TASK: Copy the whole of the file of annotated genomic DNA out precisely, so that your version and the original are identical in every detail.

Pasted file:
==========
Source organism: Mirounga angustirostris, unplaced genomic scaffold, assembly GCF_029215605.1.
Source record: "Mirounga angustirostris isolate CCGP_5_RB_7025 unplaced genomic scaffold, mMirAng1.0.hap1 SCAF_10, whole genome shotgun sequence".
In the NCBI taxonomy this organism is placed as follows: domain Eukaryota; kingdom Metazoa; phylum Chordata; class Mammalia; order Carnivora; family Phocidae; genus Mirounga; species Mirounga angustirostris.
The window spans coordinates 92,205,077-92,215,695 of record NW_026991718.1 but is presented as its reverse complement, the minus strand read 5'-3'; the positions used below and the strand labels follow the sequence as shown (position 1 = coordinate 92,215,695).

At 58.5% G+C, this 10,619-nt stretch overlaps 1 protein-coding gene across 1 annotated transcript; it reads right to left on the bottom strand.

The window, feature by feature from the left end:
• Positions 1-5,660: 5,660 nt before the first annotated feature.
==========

Source organism: Mirounga angustirostris, unplaced genomic scaffold, assembly GCF_029215605.1.
Source record: "Mirounga angustirostris isolate CCGP_5_RB_7025 unplaced genomic scaffold, mMirAng1.0.hap1 SCAF_10, whole genome shotgun sequence".
In the NCBI taxonomy this organism is placed as follows: domain Eukaryota; kingdom Metazoa; phylum Chordata; class Mammalia; order Carnivora; family Phocidae; genus Mirounga; species Mirounga angustirostris.
The window spans coordinates 92,205,077-92,215,695 of record NW_026991718.1 but is presented as its reverse complement, the minus strand read 5'-3'; the positions used below and the strand labels follow the sequence as shown (position 1 = coordinate 92,215,695).

At 58.5% G+C, this 10,619-nt stretch overlaps 1 protein-coding gene across 1 annotated transcript; it reads right to left on the bottom strand.

The window, feature by feature from the left end:
• Positions 1-5,660: 5,660 nt before the first annotated feature.